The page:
Saturday, June 2, 2012
Hawai‘i As Seen By An Artist In 1816
Louis Choris (1795-1828) was a famous German-Russian painter and explorer. He was one of the first sketch artists for expedition research.
He visited the Pacific and the west coast of North America in 1816 on board the Rurick, being attached in the capacity of artist to the Romanoff expedition under the command of Lieutenant Otto von Kotzebue, sent out for the purpose of exploring a northwest passage.
Choris and crew came to Hawai‘i in 1816 and he painted what he saw.
Choris is said to have "painted nature as he found it. The essence of his art is truth; a fresh, vigorous view of life, and an originality in portrayal."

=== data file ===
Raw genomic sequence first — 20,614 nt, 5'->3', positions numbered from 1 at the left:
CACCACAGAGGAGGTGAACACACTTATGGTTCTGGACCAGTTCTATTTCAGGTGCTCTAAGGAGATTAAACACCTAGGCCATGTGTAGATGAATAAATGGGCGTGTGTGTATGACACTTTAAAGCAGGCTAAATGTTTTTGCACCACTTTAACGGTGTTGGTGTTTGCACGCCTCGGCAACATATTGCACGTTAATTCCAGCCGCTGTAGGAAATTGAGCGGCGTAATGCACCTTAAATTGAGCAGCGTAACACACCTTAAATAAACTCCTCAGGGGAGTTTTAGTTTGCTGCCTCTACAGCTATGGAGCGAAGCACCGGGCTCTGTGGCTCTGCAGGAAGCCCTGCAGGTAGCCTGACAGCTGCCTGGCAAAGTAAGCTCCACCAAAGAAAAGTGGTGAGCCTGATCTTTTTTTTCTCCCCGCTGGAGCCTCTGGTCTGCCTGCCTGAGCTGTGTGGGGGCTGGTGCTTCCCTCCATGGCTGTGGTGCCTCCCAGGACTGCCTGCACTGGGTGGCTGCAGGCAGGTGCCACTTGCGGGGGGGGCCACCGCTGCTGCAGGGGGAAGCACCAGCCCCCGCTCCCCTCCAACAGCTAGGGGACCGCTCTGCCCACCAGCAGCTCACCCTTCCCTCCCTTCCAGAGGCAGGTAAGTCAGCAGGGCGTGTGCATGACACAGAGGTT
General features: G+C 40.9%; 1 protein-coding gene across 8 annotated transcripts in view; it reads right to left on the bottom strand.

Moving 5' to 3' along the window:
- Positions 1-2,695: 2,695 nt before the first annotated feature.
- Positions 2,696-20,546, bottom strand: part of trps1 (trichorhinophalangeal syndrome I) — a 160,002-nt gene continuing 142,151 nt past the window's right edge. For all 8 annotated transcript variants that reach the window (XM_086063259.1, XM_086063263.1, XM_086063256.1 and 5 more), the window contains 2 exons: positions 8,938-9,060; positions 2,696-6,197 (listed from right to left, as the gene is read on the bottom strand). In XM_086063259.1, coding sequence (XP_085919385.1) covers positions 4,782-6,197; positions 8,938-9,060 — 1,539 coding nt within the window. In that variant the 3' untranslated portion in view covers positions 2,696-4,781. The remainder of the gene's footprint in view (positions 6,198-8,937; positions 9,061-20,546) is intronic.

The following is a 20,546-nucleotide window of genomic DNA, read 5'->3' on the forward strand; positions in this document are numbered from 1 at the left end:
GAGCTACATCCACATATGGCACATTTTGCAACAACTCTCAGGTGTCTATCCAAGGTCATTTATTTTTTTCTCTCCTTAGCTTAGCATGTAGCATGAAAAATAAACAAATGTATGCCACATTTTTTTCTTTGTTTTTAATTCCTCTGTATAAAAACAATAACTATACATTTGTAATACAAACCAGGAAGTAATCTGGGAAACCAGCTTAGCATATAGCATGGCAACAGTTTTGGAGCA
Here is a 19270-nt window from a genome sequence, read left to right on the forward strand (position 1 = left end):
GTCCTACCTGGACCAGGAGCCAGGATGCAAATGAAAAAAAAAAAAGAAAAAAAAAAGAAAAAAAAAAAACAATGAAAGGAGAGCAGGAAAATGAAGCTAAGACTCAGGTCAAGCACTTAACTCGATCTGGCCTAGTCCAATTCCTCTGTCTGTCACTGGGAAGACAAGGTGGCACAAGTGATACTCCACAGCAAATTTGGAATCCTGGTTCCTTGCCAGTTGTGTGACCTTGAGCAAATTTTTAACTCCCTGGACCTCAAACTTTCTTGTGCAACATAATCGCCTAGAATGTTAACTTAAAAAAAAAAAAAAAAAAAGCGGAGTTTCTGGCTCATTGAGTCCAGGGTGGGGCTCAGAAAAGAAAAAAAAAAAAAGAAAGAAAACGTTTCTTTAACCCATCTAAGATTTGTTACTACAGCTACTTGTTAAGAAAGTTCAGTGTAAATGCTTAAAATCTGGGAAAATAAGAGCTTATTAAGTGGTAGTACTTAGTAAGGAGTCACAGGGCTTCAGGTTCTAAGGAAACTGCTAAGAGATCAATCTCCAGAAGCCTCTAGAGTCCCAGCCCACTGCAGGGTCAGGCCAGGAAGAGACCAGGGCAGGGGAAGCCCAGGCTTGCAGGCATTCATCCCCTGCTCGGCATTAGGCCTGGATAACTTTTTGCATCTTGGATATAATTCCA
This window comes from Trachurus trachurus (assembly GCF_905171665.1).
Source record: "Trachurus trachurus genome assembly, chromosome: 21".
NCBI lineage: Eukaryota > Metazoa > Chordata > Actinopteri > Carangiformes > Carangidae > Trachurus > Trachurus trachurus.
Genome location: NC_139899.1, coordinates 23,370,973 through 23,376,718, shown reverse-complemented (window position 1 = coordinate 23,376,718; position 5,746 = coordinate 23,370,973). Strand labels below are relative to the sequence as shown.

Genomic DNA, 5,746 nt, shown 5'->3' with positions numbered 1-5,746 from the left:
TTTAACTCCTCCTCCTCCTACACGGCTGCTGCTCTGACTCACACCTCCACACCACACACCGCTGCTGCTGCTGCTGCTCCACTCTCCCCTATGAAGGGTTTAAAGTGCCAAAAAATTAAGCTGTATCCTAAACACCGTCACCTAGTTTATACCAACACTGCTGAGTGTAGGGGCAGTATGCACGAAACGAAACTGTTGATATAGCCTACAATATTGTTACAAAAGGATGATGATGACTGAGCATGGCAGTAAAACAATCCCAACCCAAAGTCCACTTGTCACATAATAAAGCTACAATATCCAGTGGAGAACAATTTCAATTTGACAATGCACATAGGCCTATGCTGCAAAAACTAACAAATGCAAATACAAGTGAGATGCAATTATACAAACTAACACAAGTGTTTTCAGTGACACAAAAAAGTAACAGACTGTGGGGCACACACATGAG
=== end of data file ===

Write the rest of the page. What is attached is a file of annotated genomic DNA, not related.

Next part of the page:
The accompanying illustrations may therefore be looked upon as faithfully representing the subjects treated by the artist. This gives us great insight into what Hawai‘i looked like in 1816.
After the voyage of the Rurick, Choris went to Paris where he issued a portfolio of his drawings in lithographic reproduction. Choris worked extensively in pastels.
The image captures a meeting with Kamehameha I; additional Choris drawings have been added to a file of like name in my Photos section on my Facebook page.